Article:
China continues innovation surge, with technology firm Huawei rising to the top. But there has was no progress with Europe’s unitary patent
The number of patent applications in Europe rose to 166,000 last year, an increase of 4 per cent and an all time high that was fuelled mainly by companies from China and the US.
At the same time the office granted 106,000 patents, 10 per cent more than 2016.
Most patent filings came from the US, which accounted for a quarter of submissions, followed by Germany, Japan, France and China, according to EPO’s annual report, published this week.
Filings from China again saw double digit growth and were up 16.6 per cent, meaning China overtook Switzerland and Netherlands for the first time.
However, in terms of the number of applications per head of the population, the figures indicate the Swiss remain the most inventive in Europe.
Huawei comes top
For the first time in the history of the EPO, a Chinese company, the technology and smartphone supremo Huawei, filed the most patent applications. It has moved up from eleventh spot in just four years.
Huawei was followed by Siemens, LG and Samsung. Qualcomm, Royal Philips, United Technologies, Intel, Robert Bosch and Ericsson completed the top 10.
Because it is more expensive to patent with the EPO than any other patent office in the world, it is little surprise that two thirds of filings were from large companies. The rest were from small companies, universities and public research institutes, and lone inventors.
Medical technology remains the field with the greatest number of patent applications in Europe, followed by digital communications and computer technology.
Single patent held up again
Unlike in previous years, the president of EPO, Benoit Battistelli, whose office will administer the long-delayed unitary patent, did not make any firm predictions for when the system would come into force.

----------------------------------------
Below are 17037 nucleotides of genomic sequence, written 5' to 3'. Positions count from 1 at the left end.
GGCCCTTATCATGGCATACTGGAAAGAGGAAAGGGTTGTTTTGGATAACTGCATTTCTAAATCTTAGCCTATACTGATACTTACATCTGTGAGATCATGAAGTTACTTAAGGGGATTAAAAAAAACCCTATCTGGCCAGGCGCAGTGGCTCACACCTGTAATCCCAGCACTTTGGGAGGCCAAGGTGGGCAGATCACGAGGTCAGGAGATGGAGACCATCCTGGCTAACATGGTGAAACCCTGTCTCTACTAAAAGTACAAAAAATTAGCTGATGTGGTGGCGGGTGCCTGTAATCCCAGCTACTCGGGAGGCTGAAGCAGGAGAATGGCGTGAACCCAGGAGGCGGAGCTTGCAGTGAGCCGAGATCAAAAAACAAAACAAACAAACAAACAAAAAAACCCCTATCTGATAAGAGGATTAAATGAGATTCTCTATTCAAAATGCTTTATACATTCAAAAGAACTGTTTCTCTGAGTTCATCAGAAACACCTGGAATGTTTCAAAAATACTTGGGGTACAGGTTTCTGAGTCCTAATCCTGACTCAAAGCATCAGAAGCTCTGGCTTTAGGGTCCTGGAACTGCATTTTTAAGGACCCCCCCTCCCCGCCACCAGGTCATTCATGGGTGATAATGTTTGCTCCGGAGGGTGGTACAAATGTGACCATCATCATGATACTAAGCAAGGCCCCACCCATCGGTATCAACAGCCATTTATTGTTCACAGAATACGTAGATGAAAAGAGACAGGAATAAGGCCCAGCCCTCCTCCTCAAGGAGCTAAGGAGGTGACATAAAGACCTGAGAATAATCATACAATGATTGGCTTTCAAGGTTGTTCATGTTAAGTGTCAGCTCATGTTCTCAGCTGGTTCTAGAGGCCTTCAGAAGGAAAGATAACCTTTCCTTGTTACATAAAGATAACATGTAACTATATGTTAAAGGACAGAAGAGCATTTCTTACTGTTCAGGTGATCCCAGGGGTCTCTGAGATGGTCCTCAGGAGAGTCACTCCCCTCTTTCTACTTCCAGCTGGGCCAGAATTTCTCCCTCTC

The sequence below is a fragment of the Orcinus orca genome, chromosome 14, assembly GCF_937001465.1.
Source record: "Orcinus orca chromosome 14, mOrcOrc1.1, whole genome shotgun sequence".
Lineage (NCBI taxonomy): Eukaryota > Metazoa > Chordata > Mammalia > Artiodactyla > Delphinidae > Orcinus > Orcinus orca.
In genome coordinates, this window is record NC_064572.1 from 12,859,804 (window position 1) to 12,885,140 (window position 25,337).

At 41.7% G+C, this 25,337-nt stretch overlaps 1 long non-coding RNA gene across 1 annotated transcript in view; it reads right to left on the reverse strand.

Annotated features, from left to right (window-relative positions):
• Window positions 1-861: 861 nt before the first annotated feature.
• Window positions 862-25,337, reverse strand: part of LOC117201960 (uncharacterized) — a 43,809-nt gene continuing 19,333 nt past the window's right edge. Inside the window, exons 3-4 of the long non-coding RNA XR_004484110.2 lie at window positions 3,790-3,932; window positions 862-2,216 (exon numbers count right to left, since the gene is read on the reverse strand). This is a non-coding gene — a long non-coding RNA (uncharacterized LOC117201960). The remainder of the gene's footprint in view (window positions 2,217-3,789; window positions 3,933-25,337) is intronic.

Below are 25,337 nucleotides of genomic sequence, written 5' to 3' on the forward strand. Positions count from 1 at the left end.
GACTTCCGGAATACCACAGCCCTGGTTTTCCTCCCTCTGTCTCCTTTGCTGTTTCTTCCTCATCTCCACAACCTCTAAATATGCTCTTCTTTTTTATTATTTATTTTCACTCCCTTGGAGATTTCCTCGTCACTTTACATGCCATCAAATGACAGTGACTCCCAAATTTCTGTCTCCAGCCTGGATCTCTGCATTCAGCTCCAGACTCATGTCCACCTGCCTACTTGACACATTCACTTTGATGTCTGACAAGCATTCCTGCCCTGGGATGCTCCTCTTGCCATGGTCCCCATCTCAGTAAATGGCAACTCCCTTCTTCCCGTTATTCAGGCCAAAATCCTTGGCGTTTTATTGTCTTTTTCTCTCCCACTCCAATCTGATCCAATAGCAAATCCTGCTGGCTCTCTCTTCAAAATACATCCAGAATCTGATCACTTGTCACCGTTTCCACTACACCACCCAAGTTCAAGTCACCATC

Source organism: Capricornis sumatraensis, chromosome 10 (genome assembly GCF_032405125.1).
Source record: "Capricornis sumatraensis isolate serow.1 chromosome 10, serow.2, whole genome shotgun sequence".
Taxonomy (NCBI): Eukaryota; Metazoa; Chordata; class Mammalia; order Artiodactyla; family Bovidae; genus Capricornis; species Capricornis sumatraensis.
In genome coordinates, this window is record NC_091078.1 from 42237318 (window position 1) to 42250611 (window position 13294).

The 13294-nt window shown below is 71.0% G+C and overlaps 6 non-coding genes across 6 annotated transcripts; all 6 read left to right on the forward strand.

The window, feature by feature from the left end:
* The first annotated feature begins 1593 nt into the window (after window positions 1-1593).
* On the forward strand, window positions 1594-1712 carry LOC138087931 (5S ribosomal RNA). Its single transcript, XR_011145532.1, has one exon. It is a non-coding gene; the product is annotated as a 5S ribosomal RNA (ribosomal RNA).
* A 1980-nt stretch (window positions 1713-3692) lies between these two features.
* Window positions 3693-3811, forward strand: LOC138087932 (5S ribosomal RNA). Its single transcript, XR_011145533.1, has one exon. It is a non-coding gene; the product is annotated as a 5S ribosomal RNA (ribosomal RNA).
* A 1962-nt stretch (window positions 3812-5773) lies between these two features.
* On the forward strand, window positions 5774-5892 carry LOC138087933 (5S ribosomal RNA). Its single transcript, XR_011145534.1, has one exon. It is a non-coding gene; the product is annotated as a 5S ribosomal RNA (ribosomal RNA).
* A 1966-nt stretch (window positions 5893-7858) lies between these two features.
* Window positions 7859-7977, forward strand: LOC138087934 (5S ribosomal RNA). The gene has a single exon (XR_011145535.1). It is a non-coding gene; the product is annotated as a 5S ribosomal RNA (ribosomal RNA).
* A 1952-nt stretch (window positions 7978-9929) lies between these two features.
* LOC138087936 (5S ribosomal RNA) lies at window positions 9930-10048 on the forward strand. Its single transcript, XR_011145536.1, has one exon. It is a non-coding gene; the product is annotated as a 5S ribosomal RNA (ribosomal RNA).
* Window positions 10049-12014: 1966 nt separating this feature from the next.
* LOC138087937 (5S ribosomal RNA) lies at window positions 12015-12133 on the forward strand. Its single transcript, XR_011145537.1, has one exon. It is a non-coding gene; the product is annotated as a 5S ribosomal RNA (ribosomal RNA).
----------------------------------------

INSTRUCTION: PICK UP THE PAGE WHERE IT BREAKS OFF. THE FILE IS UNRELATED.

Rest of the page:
“Contrary to what I said last year, nothing happened in 2017. We have not been able to deliver the first unitary patent,” said Battistelli.
Fifteen states have ratified the patent agreement so far. The German parliament cleared it, but the country’s constitutional court is now reviewing the agreement. “I don’t think the court will block the signature of the treaty,” Battistelli said.
The legal review is yet another spanner in the works for the unitary patent, which has been decades in the making, and is likely to push the creation of the system into 2019 or even 2020.
Brexit uncertainty reigns
The UK government, which played a big role in developing the unitary patent, plans to ratify the new system “in weeks”, Battistelli said.
However, opting into the new system directly competes with the UK government’s intention to limit the legal remit of the European Court of Justice after Brexit.
One of the three branches of the new Unified Patent Court, ruling on pharmaceutical and biotech patent lawsuits, is to be based in London.
Battistelli is unsure about the UK’s future participation in the system, or whether London will be allowed to hold on to the court.
“I don’t know what will happen,” he said. “The unitary patent [requires] access to single market. It will depend on an answer to this question.”